Minimising aches and pains post-workout

For some people, there’s no better feeling than hitting the gym and completing a successful workout. Personally, I like to put my earphones in, choose a playlist and workout for about 45 minutes and I do always feel better for it, both physically and mentally.

If you’re a fitness fanatic and find yourself in the gym most nights, then you probably find yourself with minimal aches and pains the following day. The main reason for this is that your muscles are used to the exercises you’re doing. This means it’s important to not always perform the same exercises time and time again as your muscles will get into a routine and you may not see the best potential results.

On the other hand, there’s no worse feeling than when you haven’t been to the gym in a while and you find yourself barely able to move the next day, especially if you have focused on leg exercises! You feel like climbing the stairs is more like climbing Mount Everest. To reduce the risk of aches and pains post workout there are several things you can do to aid the recovery process and leave you feeling fresh the following day.

Pre-workout stretching

Stretching before a workout is something that most people don’t do but is important if you want to reduce the risk of any possible muscle damage. Stretching your muscles before a workout is overlooked but jumping straight on the treadmill without warming up could cause you some serious damage, such as a pulled hamstring. Injuries like this could see you out of action for several weeks.

Feed your muscles

It’s important to eat before and after your workout, especially if you’re looking to gain muscle. Fuelling your body with the right fats, proteins and carbs, both pre and post workout, means that your muscles will recover quickly and prevent any soreness the following day. If, like me, you work full time and head to the gym straight from work then there are many foods that can give you a quick fix of protein and other nutrients you need rather than filling up on a full meal.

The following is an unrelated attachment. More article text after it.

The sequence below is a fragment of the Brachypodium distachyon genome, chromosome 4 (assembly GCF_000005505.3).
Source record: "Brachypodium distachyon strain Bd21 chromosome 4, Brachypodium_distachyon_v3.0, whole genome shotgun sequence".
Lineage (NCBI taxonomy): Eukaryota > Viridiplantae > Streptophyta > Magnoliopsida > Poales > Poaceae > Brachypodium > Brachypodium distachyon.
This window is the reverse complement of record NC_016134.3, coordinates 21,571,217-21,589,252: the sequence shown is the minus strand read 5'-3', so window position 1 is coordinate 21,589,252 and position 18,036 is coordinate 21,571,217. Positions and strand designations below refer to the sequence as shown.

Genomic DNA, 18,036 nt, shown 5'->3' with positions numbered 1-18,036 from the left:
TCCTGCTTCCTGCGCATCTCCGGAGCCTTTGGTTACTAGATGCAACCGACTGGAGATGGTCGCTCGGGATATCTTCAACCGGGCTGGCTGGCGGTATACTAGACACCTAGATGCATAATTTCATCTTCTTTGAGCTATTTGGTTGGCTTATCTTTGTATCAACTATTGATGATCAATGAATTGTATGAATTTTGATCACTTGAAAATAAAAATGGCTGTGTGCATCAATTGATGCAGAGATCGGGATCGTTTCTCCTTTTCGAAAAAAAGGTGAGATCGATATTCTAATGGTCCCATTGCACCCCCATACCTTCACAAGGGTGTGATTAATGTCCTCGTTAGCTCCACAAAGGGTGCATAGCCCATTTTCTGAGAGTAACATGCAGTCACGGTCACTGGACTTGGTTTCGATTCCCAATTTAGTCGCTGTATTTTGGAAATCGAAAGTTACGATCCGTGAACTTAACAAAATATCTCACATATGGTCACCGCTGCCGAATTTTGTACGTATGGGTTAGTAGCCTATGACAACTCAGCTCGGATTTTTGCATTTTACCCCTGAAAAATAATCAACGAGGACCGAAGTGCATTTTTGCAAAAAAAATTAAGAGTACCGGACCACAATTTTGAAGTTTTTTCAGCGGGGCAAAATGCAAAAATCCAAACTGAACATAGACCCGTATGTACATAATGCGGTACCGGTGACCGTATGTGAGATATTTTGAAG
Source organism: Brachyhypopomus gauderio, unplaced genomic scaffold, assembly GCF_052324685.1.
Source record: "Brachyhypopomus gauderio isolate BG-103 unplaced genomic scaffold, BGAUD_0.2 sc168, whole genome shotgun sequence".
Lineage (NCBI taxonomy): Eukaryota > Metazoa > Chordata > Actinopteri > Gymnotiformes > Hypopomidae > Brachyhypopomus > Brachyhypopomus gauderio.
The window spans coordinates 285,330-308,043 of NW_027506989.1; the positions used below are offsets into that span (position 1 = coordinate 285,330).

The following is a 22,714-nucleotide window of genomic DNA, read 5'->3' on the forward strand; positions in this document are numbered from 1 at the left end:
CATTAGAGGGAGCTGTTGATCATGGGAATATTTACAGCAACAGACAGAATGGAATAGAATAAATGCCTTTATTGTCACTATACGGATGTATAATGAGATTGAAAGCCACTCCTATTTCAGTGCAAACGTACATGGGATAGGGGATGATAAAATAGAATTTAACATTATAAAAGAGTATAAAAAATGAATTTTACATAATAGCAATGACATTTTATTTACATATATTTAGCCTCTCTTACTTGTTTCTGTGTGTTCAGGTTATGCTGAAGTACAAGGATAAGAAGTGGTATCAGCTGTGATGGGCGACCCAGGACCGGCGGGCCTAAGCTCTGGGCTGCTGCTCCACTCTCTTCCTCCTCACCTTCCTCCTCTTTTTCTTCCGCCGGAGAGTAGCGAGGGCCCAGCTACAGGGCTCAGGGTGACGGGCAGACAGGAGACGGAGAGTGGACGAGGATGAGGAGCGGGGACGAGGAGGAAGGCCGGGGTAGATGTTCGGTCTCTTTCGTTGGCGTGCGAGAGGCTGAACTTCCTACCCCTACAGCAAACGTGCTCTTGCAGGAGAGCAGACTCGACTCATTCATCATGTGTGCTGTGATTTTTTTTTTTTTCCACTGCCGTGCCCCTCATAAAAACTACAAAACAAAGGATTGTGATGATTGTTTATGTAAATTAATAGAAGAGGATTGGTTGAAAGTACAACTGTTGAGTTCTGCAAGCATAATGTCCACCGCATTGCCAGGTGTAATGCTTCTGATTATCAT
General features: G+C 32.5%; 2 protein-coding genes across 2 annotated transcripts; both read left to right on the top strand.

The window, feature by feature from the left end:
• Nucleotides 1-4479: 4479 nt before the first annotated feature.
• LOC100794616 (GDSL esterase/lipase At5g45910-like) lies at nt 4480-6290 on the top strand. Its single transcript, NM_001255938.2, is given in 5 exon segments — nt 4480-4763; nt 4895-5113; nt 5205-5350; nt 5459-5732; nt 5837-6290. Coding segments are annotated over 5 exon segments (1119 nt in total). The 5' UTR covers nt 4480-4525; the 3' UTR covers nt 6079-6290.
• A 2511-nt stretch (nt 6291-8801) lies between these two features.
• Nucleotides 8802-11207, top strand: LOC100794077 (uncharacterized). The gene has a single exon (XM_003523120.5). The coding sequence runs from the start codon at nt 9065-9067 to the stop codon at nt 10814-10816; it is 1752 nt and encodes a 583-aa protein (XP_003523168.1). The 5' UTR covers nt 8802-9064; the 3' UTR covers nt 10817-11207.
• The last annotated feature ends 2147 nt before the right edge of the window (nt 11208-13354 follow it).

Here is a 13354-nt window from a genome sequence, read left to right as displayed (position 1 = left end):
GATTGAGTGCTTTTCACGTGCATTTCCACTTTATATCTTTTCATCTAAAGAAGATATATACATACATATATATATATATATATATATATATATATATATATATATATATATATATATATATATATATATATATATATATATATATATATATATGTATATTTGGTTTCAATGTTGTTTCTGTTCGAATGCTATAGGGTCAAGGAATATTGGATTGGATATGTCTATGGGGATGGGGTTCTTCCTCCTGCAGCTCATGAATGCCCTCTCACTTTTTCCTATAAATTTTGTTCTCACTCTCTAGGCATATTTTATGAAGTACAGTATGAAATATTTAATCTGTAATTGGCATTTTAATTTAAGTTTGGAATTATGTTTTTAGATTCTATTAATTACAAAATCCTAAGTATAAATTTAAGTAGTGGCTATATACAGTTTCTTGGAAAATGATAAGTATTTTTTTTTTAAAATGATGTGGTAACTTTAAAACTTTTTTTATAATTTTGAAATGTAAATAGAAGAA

Joint support

Having a sore/injured joint or muscle doesn’t mean you can’t work out – you may just have to swap the exercises you had planned around and don’t lift as heavy. If you’re aware of an injury then it’s important to complete light exercises so you don’t aggravate the injured area and to potentially help heal the injury. Being prepared and wearing a joint support will help protect the injured area so it may be worth doing some research and investing in one. There are many online retailers who sell joint supports, such as the ones from Doctor Arthritis.

Foam rolling

So, you’ve stretched before your workout and now you’re finished. It’s at this point that the majority of us will leave the gym and head home. If you have access to a foam roller however, I would definitely recommend using it. Using a foam roller post-workout will help massage your muscles and can be used throughout your workout too, not just at the end. It’s best to work from your lower body and work your way up, focusing on any sore areas you may have. If you’ve never used a foam roller before then there are plenty of online guides which can give you a helping hand.

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My Take On Life is a UK Men's Lifestyle Blog. You can expect to see content posted about a range of topics such as Lifestyle, Health & Fitness, Food, Travel, Music & Much more!

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